I am listening to Brene Brown’s Daring Greatly and I’ve had to learn how to drive, listen, and take notes to not forget the key sentences that grab my attention. It’s a balancing act I probably shouldn’t be doing but ya know. 🤷🏻♀️
One such profound sentence – “There is a crack in everything. That is how the light gets in.”
You know those books you read (or listen to) that make you squirm with their dead on application to your life? Brene speaks about perfectionism being a cover for shame. As a shield for vulnerability. Lots of squirming going on over here….
As one of the perfection seeking individuals Brene is directly speaking about in this book I’ve gotten quite good at hiding my “cracks”. Or so I thought. A little extra good deed here, a little extra work there, just keep it all together and surely you must have it all together – right? Keep spackling those cracks no matter what. Somewhere along the way I got the idea that if I didn’t show any flaws people would love me more. Or more people would love me. Not sure which.
The work I am doing in counseling tells me that idea stems from an abusive childhood. Being told constantly that I wasn’t good enough. To do better. To do more. To be seen and not heard. To be quiet and not cause any trouble. To not have an opinion – and if I did keep it to myself if it will hurt someone else’s feelings. To follow the rules – no matter the cost. Even if that cost is my love tank constantly being on empty. I have an 8 year old inside me starving for love. Even now. Even after having been married to the most perfect and flawed but loving man on the planet. A man that knitted together a family to bring love and joy he always craved and a family that completed me. How can that be? How can I have known the love of my life and still feel starved for love? How can I still have cracks?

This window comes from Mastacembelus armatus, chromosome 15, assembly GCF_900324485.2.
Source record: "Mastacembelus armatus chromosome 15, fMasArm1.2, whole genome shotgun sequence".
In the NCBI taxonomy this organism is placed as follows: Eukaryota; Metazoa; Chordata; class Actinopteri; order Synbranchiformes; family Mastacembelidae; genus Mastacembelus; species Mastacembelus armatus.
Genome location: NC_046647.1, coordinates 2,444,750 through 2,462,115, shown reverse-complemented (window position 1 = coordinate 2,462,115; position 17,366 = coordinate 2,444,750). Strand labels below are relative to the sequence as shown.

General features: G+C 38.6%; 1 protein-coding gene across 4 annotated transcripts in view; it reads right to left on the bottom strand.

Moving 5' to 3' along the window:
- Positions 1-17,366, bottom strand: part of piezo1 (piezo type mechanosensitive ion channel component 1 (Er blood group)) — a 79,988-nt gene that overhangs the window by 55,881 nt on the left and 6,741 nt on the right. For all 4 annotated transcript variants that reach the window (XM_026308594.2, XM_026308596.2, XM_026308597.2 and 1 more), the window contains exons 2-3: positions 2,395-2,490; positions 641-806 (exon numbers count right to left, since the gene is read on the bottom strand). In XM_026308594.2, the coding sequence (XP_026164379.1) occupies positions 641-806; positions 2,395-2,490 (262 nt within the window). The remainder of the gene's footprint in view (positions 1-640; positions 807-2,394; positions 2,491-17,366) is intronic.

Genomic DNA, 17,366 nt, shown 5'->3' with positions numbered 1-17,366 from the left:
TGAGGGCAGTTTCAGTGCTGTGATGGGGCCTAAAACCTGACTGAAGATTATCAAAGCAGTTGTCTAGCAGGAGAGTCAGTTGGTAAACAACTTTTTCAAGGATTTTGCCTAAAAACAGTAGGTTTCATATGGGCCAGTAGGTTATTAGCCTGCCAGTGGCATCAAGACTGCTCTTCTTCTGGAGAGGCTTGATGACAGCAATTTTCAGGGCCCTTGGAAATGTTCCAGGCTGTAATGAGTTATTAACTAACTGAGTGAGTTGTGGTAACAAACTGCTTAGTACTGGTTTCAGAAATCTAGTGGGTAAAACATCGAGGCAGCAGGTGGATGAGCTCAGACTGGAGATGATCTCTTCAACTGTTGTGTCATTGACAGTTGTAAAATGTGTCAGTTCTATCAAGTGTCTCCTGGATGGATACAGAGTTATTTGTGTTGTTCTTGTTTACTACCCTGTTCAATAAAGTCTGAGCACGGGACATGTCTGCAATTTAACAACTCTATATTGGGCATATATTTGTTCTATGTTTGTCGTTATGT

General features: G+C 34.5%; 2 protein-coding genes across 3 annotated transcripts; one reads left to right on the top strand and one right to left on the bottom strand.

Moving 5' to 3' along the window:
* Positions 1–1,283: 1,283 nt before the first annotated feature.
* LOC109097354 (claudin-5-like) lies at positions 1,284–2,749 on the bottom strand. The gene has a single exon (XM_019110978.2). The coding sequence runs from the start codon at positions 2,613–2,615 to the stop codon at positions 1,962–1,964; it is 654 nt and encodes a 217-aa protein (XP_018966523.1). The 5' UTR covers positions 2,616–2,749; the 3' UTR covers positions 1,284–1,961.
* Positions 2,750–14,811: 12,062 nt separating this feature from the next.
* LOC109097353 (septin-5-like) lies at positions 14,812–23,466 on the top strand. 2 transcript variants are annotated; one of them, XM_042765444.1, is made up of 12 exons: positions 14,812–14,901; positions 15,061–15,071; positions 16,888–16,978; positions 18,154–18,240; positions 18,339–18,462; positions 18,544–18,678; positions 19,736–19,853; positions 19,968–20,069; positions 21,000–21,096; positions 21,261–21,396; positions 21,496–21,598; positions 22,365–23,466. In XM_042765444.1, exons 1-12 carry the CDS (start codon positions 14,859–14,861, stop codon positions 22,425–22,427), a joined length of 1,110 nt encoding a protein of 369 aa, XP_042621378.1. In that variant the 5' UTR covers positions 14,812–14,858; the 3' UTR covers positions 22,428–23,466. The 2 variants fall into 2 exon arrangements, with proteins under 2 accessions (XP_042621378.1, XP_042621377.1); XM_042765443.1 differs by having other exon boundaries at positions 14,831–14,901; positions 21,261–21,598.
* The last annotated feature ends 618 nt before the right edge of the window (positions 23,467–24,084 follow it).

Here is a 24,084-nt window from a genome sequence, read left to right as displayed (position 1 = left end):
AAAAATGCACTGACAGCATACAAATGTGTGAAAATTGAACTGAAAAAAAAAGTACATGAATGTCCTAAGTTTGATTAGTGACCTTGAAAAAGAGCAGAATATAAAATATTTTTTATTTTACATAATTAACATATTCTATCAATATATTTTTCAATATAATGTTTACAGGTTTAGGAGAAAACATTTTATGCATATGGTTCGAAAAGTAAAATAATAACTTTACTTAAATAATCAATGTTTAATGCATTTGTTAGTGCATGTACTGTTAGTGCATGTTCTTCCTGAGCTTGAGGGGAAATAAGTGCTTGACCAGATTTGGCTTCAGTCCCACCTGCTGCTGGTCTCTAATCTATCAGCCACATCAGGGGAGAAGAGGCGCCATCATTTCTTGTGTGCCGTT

If what I am taking from Brene’s words is correct (and goodness knows it’s only my interpretation) then my understanding is this…. Those cracks aren’t all bad. Those cracks left from childhood allowed the light that was my husband into my heart. Those cracks let me be vulnerable enough to be a mother – the hardest most flawed job in the world. Those cracks are allowing me to discover, finally, who I am without the responsibility of another soul except the sixteen paws that love me unconditionally. Those cracks promise to bring love and light to my life again. I don’t have to be perfect. I just need to be vulnerable and have faith. Through having faith even when I want to just hide I know the light will come again. Because I still have plenty of cracks. ❤️
Blessings y’all – Amy